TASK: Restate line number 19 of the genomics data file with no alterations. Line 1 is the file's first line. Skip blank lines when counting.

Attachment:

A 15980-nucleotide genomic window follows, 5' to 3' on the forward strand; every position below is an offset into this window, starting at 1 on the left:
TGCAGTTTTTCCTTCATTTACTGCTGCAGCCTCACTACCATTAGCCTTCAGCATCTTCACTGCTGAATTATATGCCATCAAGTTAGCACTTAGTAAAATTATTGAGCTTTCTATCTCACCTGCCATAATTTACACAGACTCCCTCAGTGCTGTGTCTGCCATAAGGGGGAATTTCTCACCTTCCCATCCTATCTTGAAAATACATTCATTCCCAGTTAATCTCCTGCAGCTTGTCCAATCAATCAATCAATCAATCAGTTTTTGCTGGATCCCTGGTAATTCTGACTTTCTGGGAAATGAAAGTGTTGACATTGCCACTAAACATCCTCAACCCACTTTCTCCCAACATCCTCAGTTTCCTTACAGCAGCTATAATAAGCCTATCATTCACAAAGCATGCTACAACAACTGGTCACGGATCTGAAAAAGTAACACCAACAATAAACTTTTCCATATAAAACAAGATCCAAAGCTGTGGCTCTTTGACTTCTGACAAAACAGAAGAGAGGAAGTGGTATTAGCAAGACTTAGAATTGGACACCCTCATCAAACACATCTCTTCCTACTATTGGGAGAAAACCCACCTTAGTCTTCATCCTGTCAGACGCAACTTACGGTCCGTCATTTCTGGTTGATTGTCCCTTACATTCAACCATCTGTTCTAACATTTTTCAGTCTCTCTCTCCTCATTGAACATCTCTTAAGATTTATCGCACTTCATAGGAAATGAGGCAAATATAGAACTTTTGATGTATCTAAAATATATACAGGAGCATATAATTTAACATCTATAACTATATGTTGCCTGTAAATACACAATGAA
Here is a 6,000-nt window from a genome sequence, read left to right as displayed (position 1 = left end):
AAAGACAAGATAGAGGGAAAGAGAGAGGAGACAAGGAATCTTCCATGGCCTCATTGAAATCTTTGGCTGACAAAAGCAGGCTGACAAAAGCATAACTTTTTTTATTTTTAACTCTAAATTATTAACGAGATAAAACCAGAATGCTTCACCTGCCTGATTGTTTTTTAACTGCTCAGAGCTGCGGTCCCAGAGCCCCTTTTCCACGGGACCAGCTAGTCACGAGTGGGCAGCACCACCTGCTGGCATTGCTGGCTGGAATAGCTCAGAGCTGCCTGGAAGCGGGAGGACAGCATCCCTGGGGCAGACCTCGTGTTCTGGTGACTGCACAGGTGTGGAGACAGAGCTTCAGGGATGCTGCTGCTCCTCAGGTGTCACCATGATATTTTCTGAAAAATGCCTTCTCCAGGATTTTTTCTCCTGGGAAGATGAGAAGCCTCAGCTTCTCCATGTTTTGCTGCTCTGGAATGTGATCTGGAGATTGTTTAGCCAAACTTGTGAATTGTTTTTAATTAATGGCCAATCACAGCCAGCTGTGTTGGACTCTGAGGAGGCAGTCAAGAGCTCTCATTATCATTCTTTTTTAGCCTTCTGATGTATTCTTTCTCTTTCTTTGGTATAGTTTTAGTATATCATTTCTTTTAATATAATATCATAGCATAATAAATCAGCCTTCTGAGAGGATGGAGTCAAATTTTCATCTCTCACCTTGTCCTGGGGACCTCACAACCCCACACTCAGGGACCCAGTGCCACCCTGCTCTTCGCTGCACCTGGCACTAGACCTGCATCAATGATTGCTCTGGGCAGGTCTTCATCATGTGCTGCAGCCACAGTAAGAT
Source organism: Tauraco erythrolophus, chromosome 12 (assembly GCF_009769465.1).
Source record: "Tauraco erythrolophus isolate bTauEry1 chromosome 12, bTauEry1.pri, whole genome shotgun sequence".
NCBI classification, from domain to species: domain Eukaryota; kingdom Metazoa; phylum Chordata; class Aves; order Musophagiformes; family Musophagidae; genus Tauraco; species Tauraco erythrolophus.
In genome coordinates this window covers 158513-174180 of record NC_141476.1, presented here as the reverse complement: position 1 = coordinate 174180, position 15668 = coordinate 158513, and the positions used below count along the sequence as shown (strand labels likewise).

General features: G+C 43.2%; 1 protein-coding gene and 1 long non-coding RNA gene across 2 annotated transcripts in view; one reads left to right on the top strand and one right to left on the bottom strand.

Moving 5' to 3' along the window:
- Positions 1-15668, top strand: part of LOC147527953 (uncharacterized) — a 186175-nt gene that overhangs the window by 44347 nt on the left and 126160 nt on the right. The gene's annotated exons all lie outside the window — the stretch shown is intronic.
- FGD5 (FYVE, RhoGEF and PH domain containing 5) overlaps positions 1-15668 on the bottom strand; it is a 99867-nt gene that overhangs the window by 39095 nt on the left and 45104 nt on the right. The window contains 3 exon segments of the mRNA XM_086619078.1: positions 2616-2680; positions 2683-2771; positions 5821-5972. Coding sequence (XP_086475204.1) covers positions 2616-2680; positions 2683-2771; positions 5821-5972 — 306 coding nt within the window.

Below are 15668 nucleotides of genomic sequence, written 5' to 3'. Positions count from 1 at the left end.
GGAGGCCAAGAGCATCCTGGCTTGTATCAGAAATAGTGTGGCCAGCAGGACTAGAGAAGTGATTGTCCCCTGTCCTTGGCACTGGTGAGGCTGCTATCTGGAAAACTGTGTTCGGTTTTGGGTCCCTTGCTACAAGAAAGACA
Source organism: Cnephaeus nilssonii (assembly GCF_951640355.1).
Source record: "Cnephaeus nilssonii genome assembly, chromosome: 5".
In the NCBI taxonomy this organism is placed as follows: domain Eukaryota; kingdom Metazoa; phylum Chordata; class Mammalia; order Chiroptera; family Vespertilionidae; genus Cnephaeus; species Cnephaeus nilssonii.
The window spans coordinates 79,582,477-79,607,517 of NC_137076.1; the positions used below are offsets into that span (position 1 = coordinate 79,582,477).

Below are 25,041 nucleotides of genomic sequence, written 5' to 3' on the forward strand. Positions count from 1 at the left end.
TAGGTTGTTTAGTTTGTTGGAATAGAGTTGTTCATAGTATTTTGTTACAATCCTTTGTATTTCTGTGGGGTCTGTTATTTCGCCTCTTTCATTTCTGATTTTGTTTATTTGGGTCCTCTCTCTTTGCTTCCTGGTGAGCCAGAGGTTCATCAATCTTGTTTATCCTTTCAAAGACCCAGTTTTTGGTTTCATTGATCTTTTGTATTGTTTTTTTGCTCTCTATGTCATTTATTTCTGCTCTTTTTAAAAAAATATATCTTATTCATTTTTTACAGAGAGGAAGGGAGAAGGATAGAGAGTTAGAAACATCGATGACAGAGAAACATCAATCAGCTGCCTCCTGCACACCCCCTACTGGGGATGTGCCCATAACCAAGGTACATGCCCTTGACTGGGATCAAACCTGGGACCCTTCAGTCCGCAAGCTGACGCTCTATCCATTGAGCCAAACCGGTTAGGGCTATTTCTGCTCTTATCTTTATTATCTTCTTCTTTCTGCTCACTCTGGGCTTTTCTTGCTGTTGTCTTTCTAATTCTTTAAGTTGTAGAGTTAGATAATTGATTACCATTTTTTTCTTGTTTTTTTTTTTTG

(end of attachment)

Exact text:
Below are 25,041 nucleotides of genomic sequence, written 5' to 3' on the forward strand. Positions count from 1 at the left end.